It is of interesting note, Aho states, that the sleep deprivation components that are contributing to the development of atherosclerosis (changes to cholesterol metabolism) are found in both the laboratory experimental study and the epidemiological data.

Once again, we have a study that indicates the impact sleep has on our health.  The researchers of this study emphasize that education should focus heavily on the need for good sleep in order to prevent long-term health consequences.  This is in addition to a healthy diet and exercise regimen.  It is notable that even a small reduction in the number and severity of illnesses would result in extreme healthcare cost savings, which would impact the economic status of the society as a whole.

Just one week of poor sleep can lead to changes in the body’s immunity and metabolism.  The next goal of these researchers is to find out how small the sleep deficiency would need to be to cause such changes in the body.

 Background of the study:

This research out of the University of Helsinki is focused on studying the impact lack of sleep has on the body’s immunity and metabolism, especially with regards to cholesterol and lipid metabolism.  Hundreds of previous studies have shown the higher health risks in those who do not get sufficient sleep, but the Sleep Team Helisinki is looking to determine the mechanisms behind the risks on cholesterol metabolism in order to guide better education and understanding.

Heart diseases are linked to both the immune system and the body’s metabolism.  Lack of sleep has been found to cause an inflammatory reaction, and this may be contributing to the higher risk of developing a chronic illness.  Additionally, carbohydrate metabolism is thought to be affected by sleep deficiency in a way that resembles type 2 diabetes.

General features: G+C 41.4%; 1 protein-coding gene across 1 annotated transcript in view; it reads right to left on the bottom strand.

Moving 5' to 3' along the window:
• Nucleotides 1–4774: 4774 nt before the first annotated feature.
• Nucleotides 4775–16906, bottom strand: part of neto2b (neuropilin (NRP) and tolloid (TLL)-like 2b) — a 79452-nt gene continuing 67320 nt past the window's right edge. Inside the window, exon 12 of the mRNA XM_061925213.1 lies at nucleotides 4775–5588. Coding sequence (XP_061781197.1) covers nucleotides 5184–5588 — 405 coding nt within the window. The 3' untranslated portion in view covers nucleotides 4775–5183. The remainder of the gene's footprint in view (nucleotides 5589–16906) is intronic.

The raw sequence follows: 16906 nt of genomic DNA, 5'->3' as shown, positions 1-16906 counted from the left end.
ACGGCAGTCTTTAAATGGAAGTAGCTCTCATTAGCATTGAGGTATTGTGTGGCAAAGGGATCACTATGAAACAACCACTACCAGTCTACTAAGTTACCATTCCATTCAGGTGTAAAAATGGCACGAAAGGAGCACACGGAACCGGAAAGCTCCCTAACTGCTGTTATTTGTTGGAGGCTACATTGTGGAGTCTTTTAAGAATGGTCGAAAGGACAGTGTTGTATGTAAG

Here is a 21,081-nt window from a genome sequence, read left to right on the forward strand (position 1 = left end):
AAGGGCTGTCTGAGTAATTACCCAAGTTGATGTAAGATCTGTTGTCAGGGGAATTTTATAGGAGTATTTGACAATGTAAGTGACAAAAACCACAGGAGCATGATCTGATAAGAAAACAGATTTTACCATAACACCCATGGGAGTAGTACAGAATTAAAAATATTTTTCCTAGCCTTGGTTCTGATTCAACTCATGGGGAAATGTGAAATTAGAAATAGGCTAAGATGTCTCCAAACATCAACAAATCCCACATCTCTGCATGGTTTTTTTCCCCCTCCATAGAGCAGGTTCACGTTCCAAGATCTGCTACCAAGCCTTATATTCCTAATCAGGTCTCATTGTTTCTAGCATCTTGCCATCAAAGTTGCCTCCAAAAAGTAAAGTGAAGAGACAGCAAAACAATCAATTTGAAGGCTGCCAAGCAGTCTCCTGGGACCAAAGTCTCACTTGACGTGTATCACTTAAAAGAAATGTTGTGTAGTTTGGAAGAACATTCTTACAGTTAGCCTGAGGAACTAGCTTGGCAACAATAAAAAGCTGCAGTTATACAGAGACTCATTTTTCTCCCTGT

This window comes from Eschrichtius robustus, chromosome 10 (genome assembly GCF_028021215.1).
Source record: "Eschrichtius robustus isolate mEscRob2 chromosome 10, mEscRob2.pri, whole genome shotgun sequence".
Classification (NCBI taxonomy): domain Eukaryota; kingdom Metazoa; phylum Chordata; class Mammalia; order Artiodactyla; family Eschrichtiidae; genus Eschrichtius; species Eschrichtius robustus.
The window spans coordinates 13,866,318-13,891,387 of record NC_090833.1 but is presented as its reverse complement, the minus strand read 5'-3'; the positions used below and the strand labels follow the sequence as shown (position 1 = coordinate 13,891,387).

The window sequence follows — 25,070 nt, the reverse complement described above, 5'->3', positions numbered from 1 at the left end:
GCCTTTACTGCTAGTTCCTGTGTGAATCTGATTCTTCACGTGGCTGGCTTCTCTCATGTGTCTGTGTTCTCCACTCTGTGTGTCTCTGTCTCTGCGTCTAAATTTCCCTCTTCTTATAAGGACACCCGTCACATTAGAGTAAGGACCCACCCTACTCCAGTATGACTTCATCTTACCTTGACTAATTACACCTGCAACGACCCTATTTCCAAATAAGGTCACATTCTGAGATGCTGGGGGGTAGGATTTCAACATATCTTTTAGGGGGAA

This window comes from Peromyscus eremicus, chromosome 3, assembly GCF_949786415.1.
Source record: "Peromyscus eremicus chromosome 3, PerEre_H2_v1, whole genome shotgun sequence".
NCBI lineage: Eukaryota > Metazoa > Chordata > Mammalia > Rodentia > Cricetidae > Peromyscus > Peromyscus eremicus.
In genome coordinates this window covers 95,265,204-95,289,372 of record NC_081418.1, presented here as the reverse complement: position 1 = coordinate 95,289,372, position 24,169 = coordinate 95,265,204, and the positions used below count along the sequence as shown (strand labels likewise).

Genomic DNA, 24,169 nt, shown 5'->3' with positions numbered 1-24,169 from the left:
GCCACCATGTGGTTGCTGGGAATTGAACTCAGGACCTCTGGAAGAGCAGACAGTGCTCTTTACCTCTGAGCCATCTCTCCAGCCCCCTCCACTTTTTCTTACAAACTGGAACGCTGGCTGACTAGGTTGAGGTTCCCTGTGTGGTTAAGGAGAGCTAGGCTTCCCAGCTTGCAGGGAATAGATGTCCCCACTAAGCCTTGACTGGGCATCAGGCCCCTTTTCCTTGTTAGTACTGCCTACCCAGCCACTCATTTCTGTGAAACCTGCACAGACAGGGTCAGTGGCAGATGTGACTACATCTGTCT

The impact that sleep has on cholesterol and lipid levels has been studied less frequently, which is why the researchers here are focusing their efforts on those mechanisms.

Reference:  http://www.eurekalert.org/pub_releases/2016-04/uoh-sld042116.php

 

Author: Rachael Herman is a professional writer with an extensive background in medical writing, research, and language development. Her hobbies include hiking in the Rockies, cooking, and reading.

Men Who Eat a High-Fat Diet Have Poorer Sleep

junk food

A new study out of the University of Adelaide has found that men who take in high-fat diets are more likely to report having problems sleeping at night, feeling excessive daytime sleepiness, and are more likely to be diagnosed with sleep apnea.

This study, titled the Men Androgen Inflammation Lifestyle Environment and Stress (MAILES) study, aimed to review the link between sleep and a high-fat diet, which was ultimately conducted by the Population Research and Outcome Studies unit at the University of Adelaide School of Medicine.  The Freemasons Foundation Centre for Men’s Health played a role in conducting the research as well.

More than 1800 Australian men between the ages of 35 and 80 were part of the study, which included an analysis of their dietary habits over a one-year period.  The results have been published in the journal, Nutrients.

One of the study’s authors from the University of Adelaide, Yingting Cao, said that even after adjusting for lifestyle factors, chronic diseases, and demographics, the results still showed that those who consumed a higher fat diet were more likely to have excessive daytime sleepiness.

Cao believes that these results have significant implications for concentration and alertness, which, of course, is of great concern to employers and employees.  In addition to these findings of excessive daytime sleepiness, Cao and her team found that men taking in high-fat diets were also more likely to have a diagnosis or suffer from sleep apnea.

Overall, the research showed that 41% of men who had dietary and sleep data available to review reported excessive daytime sleepiness, and 47% of men reported having poor sleep quality at night.  Mild to moderate sleep apnea was reported in 54% of participates, and 25% were found to have moderate to severe sleep apnea.  This was determined through a sleep study in those who had a previously reported diagnosis of sleep apnea.

The poor diet and sleep pattern is a vicious cycle, Cao and her colleagues say.  Feeling sleepy throughout the day because of poor sleep leads to one having less energy, which in turn is related to increased cravings of high-fat and sugary foods, which is further associated with poor sleep.